- Bransford, John D., Ann L. Brown, and Rodney R. Cocking, editors (1999). How People Learn Brain, Mind, Experience, and School. Washington, D.C.: The National Academies Press.
- Darling-Hammond, Linda, et al. (2008). Powerful Learning: What We Know About Teaching for Understanding. San Francisco, CA: Jossey-Bass/John Wiley & Sons, Inc.
- Donovan, Susan and John D. Bransford, editors. (2005). How Students Learn History, Mathematics, and Science in the Classroom. Washington, D.C.: The National Academies Press.
- Jones, Leo. (2007). The Student-Centered Classroom. Cambridge, MA: Cambridge Press.
- Tomlinson, Carol and Jane Jarvis, “Teaching Beyond the Book,” Educational Leadership, ASCD, September 2006.
- Zemelman, Steven, Daniels, Harvey & Hyle, Arthur. (2005). Best Practice: Today’s Standards for Teaching & Learning in America’s Schools, 3rd Ed. New Hampshire: Heinemann.
Teaching for Understanding
One avenue to Deep Conceptual and Procedural Knowledge, Teaching for Understanding is leading students toward being able to do a variety of thought-provoking things with a topic, such as explaining, finding evidence in examples, generalizing, applying, making analogies, and representing the topic in new ways. Teachers aid students to make connections between prior knowledge and new knowledge to develop understanding of a concept. Teachers who teach for understanding 1) making learning a long-term, thinking-centered process, 2) provide for rich ongoing assessment, 3) support learning with powerful representations, 4) pay heed to developmental factors, 5) induct students into the discipline, and 6) teach for transfer.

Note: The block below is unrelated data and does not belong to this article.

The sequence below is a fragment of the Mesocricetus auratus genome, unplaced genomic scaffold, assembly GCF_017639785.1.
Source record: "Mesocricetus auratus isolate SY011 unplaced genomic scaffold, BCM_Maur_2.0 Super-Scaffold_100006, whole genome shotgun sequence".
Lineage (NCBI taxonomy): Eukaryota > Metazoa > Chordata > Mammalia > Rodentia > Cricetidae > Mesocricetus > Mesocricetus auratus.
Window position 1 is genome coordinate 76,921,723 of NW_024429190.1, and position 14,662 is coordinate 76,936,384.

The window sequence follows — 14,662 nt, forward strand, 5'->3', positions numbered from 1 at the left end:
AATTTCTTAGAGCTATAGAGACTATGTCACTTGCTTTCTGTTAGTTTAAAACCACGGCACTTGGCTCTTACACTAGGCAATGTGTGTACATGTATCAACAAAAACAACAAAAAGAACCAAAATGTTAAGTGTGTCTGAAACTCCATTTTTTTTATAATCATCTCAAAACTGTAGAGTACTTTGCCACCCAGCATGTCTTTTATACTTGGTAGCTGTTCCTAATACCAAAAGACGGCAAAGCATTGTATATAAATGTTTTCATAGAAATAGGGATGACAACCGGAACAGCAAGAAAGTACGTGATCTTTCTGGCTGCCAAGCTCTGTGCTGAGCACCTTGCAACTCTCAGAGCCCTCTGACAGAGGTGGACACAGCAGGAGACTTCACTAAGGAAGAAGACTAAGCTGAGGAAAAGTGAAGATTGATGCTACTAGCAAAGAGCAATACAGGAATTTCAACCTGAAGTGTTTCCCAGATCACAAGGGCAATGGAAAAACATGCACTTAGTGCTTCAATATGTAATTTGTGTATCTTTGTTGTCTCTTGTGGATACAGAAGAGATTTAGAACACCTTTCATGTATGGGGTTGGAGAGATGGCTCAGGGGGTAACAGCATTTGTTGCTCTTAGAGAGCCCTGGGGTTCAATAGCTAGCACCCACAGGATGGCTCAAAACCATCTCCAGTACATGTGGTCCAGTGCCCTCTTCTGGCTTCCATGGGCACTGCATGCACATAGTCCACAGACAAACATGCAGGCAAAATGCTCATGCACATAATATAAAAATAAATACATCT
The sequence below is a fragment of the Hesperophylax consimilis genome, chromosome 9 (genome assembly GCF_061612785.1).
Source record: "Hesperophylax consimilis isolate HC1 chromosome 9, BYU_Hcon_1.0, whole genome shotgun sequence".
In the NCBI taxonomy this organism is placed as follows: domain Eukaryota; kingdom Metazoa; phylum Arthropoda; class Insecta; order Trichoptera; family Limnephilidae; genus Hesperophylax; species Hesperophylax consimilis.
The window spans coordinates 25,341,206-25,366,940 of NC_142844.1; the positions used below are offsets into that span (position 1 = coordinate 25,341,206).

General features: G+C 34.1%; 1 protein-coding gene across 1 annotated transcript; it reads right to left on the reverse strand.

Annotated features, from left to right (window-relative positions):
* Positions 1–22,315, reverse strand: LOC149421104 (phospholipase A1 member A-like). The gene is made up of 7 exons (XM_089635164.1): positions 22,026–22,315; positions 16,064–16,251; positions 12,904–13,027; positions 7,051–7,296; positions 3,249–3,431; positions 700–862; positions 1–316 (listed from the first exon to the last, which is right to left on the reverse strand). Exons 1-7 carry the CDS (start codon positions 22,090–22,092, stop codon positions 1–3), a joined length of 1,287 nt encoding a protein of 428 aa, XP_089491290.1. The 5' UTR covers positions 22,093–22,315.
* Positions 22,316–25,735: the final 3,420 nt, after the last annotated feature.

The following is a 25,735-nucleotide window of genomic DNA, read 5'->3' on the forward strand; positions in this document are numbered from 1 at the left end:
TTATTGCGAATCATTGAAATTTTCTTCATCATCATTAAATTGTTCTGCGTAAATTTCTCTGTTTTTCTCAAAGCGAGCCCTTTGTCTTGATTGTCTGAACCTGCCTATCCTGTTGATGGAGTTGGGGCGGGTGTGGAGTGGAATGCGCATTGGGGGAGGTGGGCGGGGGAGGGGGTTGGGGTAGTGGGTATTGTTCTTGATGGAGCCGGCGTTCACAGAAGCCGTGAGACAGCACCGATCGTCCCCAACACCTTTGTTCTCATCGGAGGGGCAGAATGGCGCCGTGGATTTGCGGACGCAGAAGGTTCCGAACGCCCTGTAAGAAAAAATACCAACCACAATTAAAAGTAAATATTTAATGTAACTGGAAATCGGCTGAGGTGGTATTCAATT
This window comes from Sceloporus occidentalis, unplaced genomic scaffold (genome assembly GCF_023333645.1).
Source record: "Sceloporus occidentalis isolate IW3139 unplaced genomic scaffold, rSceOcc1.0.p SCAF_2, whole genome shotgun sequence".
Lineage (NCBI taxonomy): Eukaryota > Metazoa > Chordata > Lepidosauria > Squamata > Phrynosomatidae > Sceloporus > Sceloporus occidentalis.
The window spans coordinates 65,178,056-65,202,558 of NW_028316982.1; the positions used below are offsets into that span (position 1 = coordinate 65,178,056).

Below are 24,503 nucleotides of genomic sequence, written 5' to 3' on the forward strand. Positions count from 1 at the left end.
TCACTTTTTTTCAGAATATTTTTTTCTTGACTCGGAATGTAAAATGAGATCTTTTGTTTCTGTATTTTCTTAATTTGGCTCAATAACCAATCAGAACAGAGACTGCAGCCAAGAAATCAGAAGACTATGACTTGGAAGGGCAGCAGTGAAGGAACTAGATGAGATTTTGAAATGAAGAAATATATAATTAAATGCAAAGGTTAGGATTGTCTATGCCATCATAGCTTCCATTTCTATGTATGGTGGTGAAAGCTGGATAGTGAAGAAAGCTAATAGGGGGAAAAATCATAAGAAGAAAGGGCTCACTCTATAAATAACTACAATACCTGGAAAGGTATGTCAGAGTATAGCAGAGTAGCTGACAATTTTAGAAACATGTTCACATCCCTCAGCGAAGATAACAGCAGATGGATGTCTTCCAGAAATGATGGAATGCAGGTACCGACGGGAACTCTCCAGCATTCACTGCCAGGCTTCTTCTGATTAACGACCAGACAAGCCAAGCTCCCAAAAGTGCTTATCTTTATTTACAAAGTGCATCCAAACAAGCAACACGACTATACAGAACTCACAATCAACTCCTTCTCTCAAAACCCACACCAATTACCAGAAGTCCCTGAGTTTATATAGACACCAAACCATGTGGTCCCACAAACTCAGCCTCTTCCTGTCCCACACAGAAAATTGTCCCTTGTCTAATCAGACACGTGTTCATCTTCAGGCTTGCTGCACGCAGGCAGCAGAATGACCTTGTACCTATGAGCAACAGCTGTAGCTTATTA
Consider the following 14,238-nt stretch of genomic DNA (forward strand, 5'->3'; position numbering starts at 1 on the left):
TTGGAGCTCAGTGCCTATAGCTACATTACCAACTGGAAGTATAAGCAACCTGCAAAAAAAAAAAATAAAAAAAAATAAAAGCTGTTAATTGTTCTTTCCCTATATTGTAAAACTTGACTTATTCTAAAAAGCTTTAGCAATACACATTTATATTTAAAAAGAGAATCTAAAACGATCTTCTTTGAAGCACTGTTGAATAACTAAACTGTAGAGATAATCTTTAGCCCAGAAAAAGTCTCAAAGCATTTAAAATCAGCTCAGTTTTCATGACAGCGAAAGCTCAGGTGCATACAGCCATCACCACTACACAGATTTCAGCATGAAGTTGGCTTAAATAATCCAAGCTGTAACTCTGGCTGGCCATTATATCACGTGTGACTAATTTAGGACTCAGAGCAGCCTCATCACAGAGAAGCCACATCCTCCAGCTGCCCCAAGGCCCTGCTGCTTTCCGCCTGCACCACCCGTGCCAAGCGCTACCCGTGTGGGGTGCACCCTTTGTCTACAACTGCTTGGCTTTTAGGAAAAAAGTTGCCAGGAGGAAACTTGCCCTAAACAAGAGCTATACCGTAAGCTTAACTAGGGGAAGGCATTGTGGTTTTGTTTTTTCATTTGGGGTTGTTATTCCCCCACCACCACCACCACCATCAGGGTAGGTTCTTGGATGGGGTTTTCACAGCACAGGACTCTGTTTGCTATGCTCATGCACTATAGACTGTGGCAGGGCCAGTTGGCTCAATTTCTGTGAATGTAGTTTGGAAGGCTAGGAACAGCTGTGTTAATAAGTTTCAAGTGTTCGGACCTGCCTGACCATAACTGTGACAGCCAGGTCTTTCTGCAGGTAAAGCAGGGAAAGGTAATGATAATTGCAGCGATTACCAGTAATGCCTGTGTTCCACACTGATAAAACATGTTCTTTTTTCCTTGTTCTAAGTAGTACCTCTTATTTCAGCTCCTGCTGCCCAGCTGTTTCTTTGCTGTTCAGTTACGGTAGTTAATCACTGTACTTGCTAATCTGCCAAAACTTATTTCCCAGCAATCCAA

- Blythe, T., & Perkins, D. (1998). Understanding Understanding. In T. Blythe (Ed.), The Teaching for Understanding Guide (pp. 9-16). San Francisco: Jossey-Bass.
- Darling-Hammond, Linda, et al (2008). Powerful Learning: What We Know About Teaching for Understanding. San Francisco, CA: Jossey-Bass/John Wiley & Sons, Inc.
- Gardner, H., & Boix Mansilla, V. (1994, February). Teaching For Understanding Within And Across The Disciplines. Educational Leadership, 51 (5), 14 – 18.
- Perkins, D., (1993, Fall). Teaching for Understanding. American Educator: The Professional Journal of the American Federation Of Teachers; v17 n3, p 8, 28-35.
- Wiske, M. S. (Ed.). (1998). Teaching For Understanding: Linking Research With Practice. San Francisco, CA: Jossey-Bass.
Assessment FOR Learning (Formative Assessment)